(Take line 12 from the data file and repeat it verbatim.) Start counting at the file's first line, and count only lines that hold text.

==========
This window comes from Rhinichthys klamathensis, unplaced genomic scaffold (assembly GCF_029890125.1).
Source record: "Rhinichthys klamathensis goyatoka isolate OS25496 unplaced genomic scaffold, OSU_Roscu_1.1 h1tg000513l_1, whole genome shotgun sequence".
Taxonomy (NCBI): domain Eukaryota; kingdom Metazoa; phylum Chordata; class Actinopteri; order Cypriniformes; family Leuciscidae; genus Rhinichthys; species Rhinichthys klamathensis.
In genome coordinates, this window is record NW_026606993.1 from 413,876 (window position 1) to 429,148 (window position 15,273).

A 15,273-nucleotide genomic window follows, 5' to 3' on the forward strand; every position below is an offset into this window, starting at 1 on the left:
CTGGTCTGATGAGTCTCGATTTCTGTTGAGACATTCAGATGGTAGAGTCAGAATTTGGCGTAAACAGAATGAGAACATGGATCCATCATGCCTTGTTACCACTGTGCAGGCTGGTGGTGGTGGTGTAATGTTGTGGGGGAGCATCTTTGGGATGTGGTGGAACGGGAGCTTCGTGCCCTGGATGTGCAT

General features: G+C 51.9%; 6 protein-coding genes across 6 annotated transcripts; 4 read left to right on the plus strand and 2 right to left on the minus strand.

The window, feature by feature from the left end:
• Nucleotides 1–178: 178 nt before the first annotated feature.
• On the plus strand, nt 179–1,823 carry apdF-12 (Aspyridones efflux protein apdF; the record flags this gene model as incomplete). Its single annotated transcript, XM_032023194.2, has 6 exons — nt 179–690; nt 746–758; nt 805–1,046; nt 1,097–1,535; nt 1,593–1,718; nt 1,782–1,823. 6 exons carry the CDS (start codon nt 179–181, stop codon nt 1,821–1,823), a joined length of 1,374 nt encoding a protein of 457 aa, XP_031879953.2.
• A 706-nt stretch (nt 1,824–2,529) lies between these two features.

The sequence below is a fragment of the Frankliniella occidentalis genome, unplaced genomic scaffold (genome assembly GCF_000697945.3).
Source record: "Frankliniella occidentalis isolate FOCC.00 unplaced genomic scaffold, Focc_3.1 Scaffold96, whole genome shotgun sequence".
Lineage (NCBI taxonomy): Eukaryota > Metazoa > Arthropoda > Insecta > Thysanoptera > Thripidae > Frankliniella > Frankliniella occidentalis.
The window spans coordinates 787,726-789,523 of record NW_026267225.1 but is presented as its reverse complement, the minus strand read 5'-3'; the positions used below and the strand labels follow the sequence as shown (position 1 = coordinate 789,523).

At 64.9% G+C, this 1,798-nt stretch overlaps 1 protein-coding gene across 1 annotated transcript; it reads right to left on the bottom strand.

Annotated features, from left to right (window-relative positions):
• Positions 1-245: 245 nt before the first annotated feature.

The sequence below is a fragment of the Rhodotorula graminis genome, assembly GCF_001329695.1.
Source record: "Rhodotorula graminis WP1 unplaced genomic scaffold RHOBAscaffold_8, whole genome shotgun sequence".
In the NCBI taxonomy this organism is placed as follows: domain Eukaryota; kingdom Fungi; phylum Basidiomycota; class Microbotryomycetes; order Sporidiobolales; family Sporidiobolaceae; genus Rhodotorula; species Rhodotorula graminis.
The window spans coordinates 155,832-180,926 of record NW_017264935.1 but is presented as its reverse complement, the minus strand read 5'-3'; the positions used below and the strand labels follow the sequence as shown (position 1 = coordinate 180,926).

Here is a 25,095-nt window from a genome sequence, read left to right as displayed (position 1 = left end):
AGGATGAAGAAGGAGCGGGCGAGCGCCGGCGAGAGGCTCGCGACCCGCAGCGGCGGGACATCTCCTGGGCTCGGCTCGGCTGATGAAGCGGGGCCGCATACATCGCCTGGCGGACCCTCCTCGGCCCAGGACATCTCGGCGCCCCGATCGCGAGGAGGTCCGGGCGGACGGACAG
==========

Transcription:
The sequence below is a fragment of the Frankliniella occidentalis genome, unplaced genomic scaffold (genome assembly GCF_000697945.3).